Back in my construction days, I learned an important lesson about properly serving customers.
We’d have interactions with homeowners who wanted things done a certain way, but I confess. I didn’t always understand what they meant.
As the vendor, you have a responsibility to establish clarity both in your own mind and in the minds of your clients.
The less attention you pay to the picture you’re painting in the customer’s mind, the more you leave yourself vulnerable to misunderstanding or negligence.
I’ll tell you something all my team knows: I don’t like leaving things unsaid or undone.
The less you’re willing to share with people about how you interpret their statements, the more you leave yourself prone to producing something they don’t want.
I found this to be equally true in the mastermind business. That’s why I only work with about 150 men. You have to learn to pass on people who have the money, but refuse to pay attention to the details of their lives.
We don’t skip anything in the Iron Sharpens Iron Mastermind. If you struggle to grasp this concept, I’d recommend you apply and let yourself be sharpened.
Luck of the Draw
I don’t believe in luck when it comes to getting as close as you can to a customer’s desired outcome.
If it could be drawn, photographed, sketched or imagined verbally, we knew what we needed (and what we needed to charge) to make it happen.
The more specific someone was, the more I’d write down and ask them to look at what I’d written. We created Excel spreadsheets - checklists - and I had very clear conversations with subcontractors to ensure those conditions were agreed upon and met.
This solidified our reputation among target clients, who were looking for just that kind of professionalism and willing to pay a premium to get it.
We detailed out in writing, subject to their initials, every single inch of the home that could possibly be left to guesswork.
Some clients might find this process annoying. But if you begin with this route, you can always offer them the option of initialing the “I don’t care” column about the carpet color! (No one ever did.)
We also required them to provide as many photos or drawings as possible, which we’d attach to our written estimates.
The results are entirely predictable when the expectations are knowable, visible and clearly agreed on and spelled out: happy clients and lots of referrals.
We’ve carried that thoroughness into the business of online mastermind groups. As any good coach or mentor would tell you, “What gets checked, gets done.”
What do Tom Brady, Peyton Manning, Aaron Rodgers, Drew Brees and newcomers like Patrick Mahomes and Russell Wilson all have in common?
They all can be trusted to do heavy amounts of boring research. When other quarterbacks have checked out to the club or relax in the hot tub, these men can be found doing one thing and one thing only: watching footage of their opponents. Over and over again.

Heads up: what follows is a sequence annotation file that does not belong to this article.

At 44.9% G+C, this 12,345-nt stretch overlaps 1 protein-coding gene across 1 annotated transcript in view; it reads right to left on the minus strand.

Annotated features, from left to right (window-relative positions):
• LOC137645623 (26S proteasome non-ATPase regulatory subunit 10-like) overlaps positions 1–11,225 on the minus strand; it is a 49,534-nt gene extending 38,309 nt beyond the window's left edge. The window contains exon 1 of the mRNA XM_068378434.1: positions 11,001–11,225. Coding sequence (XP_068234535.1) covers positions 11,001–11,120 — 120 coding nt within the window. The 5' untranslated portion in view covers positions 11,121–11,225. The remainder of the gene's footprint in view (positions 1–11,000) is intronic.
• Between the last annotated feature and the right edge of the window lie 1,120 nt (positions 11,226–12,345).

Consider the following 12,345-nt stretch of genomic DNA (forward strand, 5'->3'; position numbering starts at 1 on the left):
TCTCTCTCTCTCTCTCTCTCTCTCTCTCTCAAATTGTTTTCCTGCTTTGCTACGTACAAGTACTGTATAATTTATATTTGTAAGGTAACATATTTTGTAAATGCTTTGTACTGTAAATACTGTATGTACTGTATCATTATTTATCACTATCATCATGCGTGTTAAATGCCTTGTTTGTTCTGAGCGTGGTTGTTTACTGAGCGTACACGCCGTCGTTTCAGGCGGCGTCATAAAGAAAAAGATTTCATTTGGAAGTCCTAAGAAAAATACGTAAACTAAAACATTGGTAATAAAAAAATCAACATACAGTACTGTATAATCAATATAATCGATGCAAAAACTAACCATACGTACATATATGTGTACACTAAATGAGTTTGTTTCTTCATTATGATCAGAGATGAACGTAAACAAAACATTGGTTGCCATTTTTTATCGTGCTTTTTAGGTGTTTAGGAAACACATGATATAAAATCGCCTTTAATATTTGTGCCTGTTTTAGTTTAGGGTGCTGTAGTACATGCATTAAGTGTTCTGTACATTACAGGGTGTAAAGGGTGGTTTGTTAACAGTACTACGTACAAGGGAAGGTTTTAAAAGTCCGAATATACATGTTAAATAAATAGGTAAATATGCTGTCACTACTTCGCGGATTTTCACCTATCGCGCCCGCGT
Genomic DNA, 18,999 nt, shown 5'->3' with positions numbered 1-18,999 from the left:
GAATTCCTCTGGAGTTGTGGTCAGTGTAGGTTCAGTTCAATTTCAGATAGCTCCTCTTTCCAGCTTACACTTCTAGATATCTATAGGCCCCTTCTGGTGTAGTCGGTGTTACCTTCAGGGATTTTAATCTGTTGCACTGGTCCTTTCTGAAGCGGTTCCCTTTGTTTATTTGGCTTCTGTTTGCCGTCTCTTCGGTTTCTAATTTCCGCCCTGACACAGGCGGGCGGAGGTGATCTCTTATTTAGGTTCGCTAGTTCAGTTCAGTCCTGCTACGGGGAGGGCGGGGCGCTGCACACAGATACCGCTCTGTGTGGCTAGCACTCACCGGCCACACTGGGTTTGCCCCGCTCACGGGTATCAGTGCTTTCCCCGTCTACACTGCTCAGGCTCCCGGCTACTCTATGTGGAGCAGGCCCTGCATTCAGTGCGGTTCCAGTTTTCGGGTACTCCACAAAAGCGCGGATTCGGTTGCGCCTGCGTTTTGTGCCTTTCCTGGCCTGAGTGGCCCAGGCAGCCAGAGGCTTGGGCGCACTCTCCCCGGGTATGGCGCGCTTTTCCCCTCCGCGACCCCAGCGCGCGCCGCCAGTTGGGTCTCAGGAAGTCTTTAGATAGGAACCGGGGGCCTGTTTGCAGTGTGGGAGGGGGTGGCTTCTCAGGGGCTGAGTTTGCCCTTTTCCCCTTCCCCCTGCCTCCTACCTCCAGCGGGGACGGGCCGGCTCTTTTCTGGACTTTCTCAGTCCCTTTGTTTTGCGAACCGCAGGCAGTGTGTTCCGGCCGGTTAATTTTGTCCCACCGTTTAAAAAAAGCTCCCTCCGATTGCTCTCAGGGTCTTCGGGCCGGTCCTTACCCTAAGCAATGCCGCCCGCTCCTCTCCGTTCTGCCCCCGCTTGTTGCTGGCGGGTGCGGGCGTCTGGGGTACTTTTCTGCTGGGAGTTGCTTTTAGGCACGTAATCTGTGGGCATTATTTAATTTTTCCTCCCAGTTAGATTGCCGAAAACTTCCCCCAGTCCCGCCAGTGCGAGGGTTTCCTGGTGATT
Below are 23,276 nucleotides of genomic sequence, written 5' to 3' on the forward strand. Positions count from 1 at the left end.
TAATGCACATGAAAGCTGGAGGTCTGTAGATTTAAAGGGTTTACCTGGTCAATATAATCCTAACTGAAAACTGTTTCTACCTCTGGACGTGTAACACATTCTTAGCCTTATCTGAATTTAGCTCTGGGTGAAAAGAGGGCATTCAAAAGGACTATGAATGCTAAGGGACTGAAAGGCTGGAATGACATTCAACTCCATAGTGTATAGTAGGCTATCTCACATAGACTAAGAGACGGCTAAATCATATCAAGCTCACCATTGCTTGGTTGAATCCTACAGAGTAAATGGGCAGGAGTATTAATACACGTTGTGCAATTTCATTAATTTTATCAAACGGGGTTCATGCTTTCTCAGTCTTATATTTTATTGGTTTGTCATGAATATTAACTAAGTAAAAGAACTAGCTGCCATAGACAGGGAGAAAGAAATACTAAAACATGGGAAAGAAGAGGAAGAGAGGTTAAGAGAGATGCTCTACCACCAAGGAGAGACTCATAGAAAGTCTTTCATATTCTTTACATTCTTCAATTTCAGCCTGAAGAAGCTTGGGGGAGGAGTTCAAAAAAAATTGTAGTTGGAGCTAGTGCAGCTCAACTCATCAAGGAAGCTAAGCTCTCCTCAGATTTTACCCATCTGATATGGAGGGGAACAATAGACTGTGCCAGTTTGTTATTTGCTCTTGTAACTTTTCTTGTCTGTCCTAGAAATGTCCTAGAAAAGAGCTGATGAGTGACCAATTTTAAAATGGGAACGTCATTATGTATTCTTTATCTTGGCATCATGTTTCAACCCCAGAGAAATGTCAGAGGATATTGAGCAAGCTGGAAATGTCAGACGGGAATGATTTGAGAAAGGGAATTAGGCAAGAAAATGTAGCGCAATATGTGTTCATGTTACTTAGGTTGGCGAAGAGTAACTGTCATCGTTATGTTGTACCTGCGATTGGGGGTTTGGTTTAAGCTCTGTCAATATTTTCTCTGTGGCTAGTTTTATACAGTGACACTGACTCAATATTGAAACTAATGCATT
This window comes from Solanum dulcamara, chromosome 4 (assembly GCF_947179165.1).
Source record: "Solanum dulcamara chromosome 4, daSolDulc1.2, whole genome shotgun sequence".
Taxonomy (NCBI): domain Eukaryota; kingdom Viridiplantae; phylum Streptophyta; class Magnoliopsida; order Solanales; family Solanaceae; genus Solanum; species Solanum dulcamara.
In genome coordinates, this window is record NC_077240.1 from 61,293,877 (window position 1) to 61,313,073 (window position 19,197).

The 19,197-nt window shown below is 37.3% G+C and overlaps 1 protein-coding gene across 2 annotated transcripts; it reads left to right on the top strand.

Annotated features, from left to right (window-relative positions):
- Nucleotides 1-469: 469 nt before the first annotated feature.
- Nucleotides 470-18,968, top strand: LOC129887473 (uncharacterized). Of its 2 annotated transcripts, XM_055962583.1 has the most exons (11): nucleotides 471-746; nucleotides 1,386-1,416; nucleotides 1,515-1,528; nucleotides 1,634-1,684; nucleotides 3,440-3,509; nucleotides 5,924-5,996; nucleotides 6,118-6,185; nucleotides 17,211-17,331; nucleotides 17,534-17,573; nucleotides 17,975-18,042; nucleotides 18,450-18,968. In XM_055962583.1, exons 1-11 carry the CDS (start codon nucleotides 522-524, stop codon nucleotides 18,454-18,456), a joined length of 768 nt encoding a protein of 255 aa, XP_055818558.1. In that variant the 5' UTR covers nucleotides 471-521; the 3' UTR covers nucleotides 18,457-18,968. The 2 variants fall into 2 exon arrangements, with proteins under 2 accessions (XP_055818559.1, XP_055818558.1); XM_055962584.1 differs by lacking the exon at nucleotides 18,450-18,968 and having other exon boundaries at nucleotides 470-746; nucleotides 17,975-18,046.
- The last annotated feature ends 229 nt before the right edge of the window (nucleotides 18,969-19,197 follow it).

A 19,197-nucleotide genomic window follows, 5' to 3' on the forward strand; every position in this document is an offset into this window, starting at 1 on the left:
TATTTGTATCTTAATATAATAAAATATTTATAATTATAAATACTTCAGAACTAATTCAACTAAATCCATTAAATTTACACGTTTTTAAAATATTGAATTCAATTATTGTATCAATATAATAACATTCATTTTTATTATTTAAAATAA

The 87% success rate of franchise businesses follows a similar pattern. Franchisors take enormous amounts of “guess work” out of running a business. That’s why they can charge you ongoing fees for licensing of their business model.
It’s very hard to fail in a franchise if you follow all of the checklists they provide.
For that matter, we’ve made it difficult to fail in setting up a business mastermind, using our newest offering: The Mastermind Playbook. I encourage you to take a look at it if you’re pursuing your own mastermind group.
You may not be cut out to play professional football or run a franchise, but you can learn a lot about running a business by observing how pro quarterbacks and franchisers do what they do.
Another area of that construction business that began to require checklists of its own was hiring employees.
We subcontracted 100% of the labor - hired it out to other contractors, if you’re unfamiliar with the term. So we only hired superintendents and administrative staff on a permanent basis.
I figured out, however, that once the company achieved a certain benchmark of income, I had the green light to recruit another superintendent.
That made our company’s growth systematic and adaptive. Because we were so thorough, our clients became our biggest and best advertisers. For the most part, we were able to keep pace with the demand.
Calculating the current revenue of your business against the likelihood you’ll need to increase payroll is a pickle for many employers. I recommend you enlist a business coach and get an extra set of eyes on your projections.
No matter which way you lean on this, you’ll do well to create, revisit and revise checklists for a lot of categories in your business.
Checking It Twice
Speaking of lists, it’s Christmas next week! If Santa Claus has a list he checks twice, I don’t see how it could hurt you.
A very merry Christmas, then, to your and your family from all of us at View From the Top.